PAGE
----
Several employees and mahouts of a tourist area in the Central Highlands province of Dak Lak have been cutting the hair off elephants’ tails in order to sell it as lucky charms.
It is a common situation at Buon Don Tourism Area in Dak Lak, as visitors have been offered the tail hair by several staffers.
An investigation by Tuoi Tre (Youth) newspaper on February 12 and 13 revealed that many tourists were solicited by tour guides during their rides on the animals.
As soon as the deal was made, the guides would ask the mahouts to cut hair from the elephants and sell it to the buyers as lucky charms.
Several souvenir stores at the facility were also selling black strings, about 20 centimeters in length and two millimeters in diameter, purported to be elephant tail hair, with one location even offering a whole tail for buyers to select hair from.
“This tail was cut off from a dead elephant, so I can assure you that the product is real. After buying the hair, you can ask your jeweler to add it to your gold or silver rings to make them good luck charms,” one of the shopkeepers said in promoting his goods.
Those who questioned the authenticity of the hair opted to contact their tour guides and quickly received their response.
The mahouts were then asked to bring the elephants toward to the tourists so they picked their preferred hair as well as preparing a large nail clipper to remove the hair from the elephants once the buyers had made their decision.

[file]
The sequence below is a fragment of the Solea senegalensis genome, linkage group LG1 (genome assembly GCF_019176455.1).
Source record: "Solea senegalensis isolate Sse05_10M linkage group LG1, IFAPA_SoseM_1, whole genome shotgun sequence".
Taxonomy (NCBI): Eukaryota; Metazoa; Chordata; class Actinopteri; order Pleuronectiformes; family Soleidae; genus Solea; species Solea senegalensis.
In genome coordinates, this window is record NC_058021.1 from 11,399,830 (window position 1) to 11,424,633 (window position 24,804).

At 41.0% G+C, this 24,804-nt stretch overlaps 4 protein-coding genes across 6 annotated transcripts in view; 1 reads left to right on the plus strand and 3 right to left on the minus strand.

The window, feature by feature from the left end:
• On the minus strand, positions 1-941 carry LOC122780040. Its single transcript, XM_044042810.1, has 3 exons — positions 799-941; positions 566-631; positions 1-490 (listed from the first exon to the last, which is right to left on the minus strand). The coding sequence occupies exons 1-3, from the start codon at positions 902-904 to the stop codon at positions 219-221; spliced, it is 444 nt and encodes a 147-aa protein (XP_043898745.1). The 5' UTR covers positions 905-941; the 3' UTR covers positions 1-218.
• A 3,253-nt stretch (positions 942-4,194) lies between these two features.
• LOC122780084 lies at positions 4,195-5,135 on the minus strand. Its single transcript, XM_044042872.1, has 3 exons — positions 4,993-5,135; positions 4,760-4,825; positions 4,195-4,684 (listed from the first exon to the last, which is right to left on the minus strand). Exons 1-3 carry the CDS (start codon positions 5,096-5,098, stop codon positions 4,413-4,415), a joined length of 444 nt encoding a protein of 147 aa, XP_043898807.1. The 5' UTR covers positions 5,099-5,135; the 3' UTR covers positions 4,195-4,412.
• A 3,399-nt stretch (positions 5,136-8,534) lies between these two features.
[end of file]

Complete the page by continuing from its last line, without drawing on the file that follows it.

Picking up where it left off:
Over ten strings of hair were cut off from one elephant, whose lengths were between 10 and 15 centimeters, and within five to ten minutes sold for VND300,000 (US$13.41).
About ten elephants are raised in the tourist area to serve as pleasure rides for visitors, and whose tail hair is all removed, according to the Tuoi Tre reporters.
Two men are seen cutting the hair off an elephant’s tail. Photo: Tuoi Tre
Can Dinh Chinh, director of Dien Bien Company which manages the Buon Don Tourism Area, confirmed that such incidents happen often at the facility, adding that the firm cannot stop the situation as the elephants belong to their owners, who are also the mahouts.
“Our company can only encourage the owners not to remove the hair of the elephants’ tails in order to ensure the health of their animals,” Chinh said.
In response to the Tuoi Tre findings, the director said that he would carry out an inspection on his employees.
“Our policy is to prohibit employees from selling the elephant hair. Several individuals have decided to do it to earn some extra money,” Chinh explained.
The hair of elephants’ tails is believed to be a good luck charm, especially in romantic relationships, following a legend that forms part of the culture of Vietnam’s Central Highlands.
However, Linh Nga Nie K’Dam, who has spent 40 years studying the area, refuted the truthfulness of the story, saying that it was fabricated by the sellers to attract more customers.